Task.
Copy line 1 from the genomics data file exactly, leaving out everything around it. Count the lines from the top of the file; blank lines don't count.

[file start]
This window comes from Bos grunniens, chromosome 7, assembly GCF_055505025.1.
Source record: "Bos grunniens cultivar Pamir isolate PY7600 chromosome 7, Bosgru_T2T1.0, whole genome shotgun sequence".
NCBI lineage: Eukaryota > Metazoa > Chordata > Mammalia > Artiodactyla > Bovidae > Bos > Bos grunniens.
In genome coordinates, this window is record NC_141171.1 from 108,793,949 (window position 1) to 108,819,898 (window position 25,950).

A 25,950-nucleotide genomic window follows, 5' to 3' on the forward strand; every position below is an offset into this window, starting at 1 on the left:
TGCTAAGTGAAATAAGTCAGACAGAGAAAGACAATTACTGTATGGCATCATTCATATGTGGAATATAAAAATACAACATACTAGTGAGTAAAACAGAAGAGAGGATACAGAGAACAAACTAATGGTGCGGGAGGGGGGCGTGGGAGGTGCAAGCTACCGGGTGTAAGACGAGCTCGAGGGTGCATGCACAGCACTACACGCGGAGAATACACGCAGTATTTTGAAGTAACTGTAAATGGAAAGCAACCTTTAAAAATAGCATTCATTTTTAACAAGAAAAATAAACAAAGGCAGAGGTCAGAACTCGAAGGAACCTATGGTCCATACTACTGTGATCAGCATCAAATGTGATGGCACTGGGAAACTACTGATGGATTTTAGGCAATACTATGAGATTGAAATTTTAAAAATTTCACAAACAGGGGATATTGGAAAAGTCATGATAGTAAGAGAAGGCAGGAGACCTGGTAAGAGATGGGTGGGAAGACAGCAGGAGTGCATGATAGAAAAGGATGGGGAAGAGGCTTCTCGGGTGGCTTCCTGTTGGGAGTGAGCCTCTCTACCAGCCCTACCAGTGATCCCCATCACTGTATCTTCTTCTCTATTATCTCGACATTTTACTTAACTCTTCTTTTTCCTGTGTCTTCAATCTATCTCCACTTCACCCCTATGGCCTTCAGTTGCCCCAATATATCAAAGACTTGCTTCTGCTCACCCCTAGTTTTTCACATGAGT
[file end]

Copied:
This window comes from Bos grunniens, chromosome 7, assembly GCF_055505025.1.